Dashing Towards State: The Lady Lynxes Set Out to Make Noble History

In the background of this graphic, there is a photo of the Butler College Prep girls' varsity basketball team -- the Lady Lynxes. They are posed for a group photo with the middle two players holding a plaque for winning the IHSA 2023 Regional Championship game. On top of that is a blue transparent layer. On top of that, in the bottom left corner, there is blue text on a yellow background that reads "Dashing Towards State: The Lady Lynxes Set Out to Make Noble History". The Noble Schools logo is in the bottom right corner.
Published On: February 27th, 2023Categories: 2023, Athletics at Noble, Butler College Prep, Staff, Students

With one hand dribbling the ball and both eyes flicking between her teammates and the basket, Xamiya Walton coordinates her plan of attack. She steps up to the opposing team’s defense. You can see the calculations behind her eyes, the silent communication to her teammates, just before she passes or sinks in yet another three-pointer.

As one of the team captains of the varsity Lady Lynx basketball team at Butler College Prep, Xamiya is committed to the game. Two weeks ago, she and her team sunk in ball after ball to snatch the regional championship plaque for the second year in a row. Last week, they sailed through sectionals, beating out both their opponents. Now, Xamiya and her team are dashing towards the state championship, only one game away.

The girls of the Butler College Prep Lady Lynx varsity basketball team huddle for their pre-game chant before heading into the game.

Pregame Chant

The Lady Lynx team huddled for their pre-game chant before winning the regional championship game.

In this photo, Xamiya, one of the team captains of the Butler College Prep varsity girls basketball team, dribbles around an opposing player at the regional championship game. Photo by Chris Samelton.


Xamiya dashes down the court with the ball. Photo by Chris Samelton, a Butler parent. (IG: @the_alaskan_pigeon)

Today, they’re heading to that game – the IHSA Super-Sectional. This is where they were defeated last year. If they win it, they’ll be the first basketball team at Noble to go to state.*

“I’m super excited,” Xamiya said, “I definitely think we can do it.”

Since last year, Xamiya says the team has improved a lot. She also said their newest additions to the team this year have also stepped up to the challenge.

“We’re a totally different team in a real positive way,” Xamiya said, “It’s crazy to see how much everyone has improved from last year. The new players will definitely help us – and have helped us – in all of our big games.”

Of course, Xamiya herself has put in a ton of hard work to get ready for this historic run. This season alone, she’s been averaging about 24 points per game. She’s also getting close to hitting 2000 points scored total over her high school basketball career. On top of that, she’s received a multitude of awards and recognitions. Last year, she was named the IHSA 2A State three-point champion last year. Now, she’s received over 20 full-ride athletic scholarship offers from different universities and colleges, including Harvard, Boston College, Northwestern, and Ohio State.

Xamiya is also the first high school student athlete in Illinois to sign a NIL deal.

Xamiya playing in a game against a fellow Noble school team. She is in the center, dribbling the ball, as an opposing player closes in on her right.
This photo shows a close-up of Xamiya running to the other end of the court with a face of concentration and effort. Opposing players are running on both sides of her.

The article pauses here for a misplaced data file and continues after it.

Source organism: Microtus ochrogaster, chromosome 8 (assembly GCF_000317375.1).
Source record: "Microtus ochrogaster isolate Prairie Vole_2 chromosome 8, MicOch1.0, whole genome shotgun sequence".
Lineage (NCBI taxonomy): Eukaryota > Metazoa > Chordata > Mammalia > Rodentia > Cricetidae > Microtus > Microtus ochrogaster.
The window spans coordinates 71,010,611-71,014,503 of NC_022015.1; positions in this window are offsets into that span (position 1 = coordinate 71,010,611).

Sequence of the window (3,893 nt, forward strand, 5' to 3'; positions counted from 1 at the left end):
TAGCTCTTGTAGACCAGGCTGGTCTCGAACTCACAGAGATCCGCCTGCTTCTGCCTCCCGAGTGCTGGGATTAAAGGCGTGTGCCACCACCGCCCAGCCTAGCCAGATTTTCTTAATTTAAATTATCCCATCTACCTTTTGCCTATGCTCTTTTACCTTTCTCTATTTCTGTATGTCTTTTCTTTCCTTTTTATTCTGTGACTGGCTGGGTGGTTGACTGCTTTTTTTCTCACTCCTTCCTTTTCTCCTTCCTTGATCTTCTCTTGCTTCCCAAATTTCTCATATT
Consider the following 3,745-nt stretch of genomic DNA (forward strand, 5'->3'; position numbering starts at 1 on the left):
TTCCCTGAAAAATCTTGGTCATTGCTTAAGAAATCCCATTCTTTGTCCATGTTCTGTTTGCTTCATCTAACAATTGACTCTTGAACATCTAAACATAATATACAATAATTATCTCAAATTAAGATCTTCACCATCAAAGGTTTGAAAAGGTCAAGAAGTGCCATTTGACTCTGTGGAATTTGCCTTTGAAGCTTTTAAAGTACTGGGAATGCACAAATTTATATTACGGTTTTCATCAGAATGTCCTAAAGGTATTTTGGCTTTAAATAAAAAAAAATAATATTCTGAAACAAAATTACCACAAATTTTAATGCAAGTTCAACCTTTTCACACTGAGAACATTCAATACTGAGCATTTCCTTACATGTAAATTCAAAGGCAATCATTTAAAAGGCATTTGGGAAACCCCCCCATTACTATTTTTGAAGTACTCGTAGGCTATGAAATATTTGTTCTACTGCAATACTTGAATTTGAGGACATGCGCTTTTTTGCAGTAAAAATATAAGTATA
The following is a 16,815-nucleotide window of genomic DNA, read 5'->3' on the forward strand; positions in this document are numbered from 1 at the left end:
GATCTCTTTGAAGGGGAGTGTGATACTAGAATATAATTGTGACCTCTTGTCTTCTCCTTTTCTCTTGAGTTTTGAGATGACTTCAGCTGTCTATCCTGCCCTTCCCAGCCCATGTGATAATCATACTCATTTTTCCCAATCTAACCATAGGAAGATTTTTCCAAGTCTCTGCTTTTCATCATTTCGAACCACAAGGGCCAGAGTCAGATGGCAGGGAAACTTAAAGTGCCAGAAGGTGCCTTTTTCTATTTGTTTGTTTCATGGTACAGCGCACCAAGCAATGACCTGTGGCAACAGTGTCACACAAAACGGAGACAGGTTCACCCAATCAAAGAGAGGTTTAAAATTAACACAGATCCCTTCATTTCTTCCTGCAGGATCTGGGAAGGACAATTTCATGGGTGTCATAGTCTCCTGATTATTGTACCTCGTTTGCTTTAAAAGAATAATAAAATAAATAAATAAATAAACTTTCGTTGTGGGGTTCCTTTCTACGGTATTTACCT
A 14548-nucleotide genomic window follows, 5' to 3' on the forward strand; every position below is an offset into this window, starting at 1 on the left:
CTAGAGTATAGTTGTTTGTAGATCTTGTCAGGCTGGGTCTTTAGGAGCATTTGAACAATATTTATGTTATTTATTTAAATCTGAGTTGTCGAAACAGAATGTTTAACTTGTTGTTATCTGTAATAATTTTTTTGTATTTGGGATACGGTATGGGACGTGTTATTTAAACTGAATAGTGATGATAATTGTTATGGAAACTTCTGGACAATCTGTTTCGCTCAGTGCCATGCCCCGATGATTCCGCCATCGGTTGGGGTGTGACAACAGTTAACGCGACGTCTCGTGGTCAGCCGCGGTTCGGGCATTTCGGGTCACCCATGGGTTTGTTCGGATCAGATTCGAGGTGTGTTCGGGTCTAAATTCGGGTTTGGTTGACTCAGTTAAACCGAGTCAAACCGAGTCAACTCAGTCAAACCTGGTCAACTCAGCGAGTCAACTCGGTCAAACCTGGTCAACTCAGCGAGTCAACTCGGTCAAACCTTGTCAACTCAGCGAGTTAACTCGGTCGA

Xamiya plays as a point guard and a shooting guard for her team.

Her father and Butler’s varsity basketball coach, Xaver Walton, says he doesn’t take it easy on her and she’s fully earned every single position, recognition, and offer.

“I do my best to treat her like every other player,” Coach X, as he’s called by his players, said, “I learned through my dad that it doesn’t matter if you’re related to someone, you still have to work for what should be earned and not given. With Xamiya, I will say, she’s worked for everything that has come her way, and I just hope she just nevers give up.”


Photo shows a young Xamiya shooting a basketball. She is wearing a bright neon green jersey that says "Missouri Elite" with the number 24 on it.


Xamiya has been playing basketball since she was six years old.

Xamiya has been glued to the court since she was litte, hanging out on the sidelines during the practices and games her dad coached. Once she reached kindergarten, she jumped into the game herself, joining in on practices and attending her first basketball camp. Xamiya says her first few times at that Doug Bruno Basketball Camp were defining moments for her in her basketball career.

Xamiya was the youngest of all the kids at the time. The other kids wouldn’t pass her the ball because she was smaller, and while her frustration kicked in, she still didn’t give up. The frustration instead encouraged her to work on her skills even more so she could show up in those spaces.

“I think that just gave me the opportunity to understand that the more you stay in the gym, maybe the more they’ll be willing to give you the ball and the more opportunities you’ll have out there,” Xamiya said, “It just reminded me to work harder.”

Her father has been her biggest cheerleader since day one. Coach X recalled a moment when Xamiya was six years old and she wasn’t putting her all into practice. But after telling her that she didn’t have to practice, Xamiya kept going. He wrote a letter to her that day – one that he still keeps framed on his wall.

“In this letter, I put I knew she was gonna make it because she spent the next 10 minutes bouncing that ball the hardest I’ve ever heard someone that young bounce a basketball,” Coach X said, tears in his eyes, “It was just a matter of her growing into it.”

Since those first few camps and practices, Xamiya has stayed committed to the sport, winning national championships with her teams in both the 3rd and 6th grades.